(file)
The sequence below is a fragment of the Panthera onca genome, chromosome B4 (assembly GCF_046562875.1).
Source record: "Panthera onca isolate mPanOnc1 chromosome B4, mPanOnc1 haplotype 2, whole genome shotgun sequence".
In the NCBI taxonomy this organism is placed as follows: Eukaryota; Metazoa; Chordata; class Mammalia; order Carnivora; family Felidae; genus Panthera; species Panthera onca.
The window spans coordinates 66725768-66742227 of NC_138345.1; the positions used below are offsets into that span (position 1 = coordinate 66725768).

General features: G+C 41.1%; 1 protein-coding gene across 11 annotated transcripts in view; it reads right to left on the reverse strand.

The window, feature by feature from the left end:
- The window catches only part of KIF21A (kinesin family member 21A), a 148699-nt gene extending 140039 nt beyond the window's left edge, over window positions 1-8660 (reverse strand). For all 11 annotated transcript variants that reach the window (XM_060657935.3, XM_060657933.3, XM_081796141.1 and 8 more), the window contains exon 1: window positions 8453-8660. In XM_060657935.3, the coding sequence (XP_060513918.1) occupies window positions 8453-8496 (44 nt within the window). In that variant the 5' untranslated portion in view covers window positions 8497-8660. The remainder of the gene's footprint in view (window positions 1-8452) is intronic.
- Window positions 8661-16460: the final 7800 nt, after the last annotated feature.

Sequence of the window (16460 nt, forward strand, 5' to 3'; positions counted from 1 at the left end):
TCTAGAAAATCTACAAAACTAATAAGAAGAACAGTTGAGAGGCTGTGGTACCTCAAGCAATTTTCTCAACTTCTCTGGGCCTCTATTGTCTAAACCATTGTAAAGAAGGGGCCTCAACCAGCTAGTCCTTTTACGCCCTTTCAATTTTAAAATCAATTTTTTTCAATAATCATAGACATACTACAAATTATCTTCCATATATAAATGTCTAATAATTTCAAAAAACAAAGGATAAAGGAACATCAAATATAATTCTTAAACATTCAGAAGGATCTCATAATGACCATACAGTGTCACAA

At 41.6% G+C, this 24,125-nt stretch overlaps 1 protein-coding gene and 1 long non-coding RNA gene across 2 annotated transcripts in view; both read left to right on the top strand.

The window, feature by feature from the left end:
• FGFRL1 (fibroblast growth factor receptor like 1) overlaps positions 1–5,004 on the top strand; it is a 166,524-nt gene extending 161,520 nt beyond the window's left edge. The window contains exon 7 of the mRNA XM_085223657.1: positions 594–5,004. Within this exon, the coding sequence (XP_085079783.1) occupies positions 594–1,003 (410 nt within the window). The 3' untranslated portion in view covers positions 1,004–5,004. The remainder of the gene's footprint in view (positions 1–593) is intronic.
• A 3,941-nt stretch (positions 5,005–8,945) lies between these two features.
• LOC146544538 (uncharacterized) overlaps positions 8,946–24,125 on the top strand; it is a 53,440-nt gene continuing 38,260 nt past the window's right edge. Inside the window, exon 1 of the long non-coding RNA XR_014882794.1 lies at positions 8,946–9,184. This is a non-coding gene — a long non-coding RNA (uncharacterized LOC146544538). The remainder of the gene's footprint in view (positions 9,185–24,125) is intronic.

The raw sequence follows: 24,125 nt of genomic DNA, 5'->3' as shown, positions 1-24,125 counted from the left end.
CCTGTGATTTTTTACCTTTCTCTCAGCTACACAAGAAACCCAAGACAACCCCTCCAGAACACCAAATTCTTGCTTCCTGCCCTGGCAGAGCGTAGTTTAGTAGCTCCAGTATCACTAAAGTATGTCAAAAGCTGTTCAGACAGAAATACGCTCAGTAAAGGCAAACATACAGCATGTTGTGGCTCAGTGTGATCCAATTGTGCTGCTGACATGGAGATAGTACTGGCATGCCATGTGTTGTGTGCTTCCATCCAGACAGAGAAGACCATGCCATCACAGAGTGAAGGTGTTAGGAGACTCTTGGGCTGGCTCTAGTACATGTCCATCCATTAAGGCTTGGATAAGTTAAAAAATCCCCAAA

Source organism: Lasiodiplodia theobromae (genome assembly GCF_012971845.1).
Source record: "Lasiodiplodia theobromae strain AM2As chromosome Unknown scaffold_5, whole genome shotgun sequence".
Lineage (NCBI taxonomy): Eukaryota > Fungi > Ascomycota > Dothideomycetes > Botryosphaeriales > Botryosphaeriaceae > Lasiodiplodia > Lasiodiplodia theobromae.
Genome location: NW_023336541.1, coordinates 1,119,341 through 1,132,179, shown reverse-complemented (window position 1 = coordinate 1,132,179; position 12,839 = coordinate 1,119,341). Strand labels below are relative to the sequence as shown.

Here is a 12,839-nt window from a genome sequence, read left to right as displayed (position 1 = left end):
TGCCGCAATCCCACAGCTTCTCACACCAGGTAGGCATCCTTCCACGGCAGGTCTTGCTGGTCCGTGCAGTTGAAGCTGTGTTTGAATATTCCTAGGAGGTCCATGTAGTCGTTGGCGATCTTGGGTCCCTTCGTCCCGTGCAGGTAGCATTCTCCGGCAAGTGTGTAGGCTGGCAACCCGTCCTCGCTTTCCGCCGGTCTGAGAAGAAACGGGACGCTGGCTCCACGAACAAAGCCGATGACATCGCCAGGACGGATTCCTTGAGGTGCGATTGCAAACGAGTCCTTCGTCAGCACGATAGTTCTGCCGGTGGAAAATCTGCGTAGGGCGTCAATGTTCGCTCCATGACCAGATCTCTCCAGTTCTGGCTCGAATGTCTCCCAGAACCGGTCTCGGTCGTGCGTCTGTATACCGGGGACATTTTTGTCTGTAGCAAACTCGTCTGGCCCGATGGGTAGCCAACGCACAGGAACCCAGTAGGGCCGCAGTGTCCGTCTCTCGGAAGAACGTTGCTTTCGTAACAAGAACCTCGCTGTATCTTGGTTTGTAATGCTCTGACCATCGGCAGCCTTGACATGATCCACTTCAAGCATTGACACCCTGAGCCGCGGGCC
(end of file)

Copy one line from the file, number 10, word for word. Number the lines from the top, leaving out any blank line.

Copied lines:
TCTAGAAAATCTACAAAACTAATAAGAAGAACAGTTGAGAGGCTGTGGTACCTCAAGCAATTTTCTCAACTTCTCTGGGCCTCTATTGTCTAAACCATTGTAAAGAAGGGGCCTCAACCAGCTAGTCCTTTTACGCCCTTTCAATTTTAAAATCAATTTTTTTCAATAATCATAGACATACTACAAATTATCTTCCATATATAAATGTCTAATAATTTCAAAAAACAAAGGATAAAGGAACATCAAATATAATTCTTAAACATTCAGAAGGATCTCATAATGACCATACAGTGTCACAA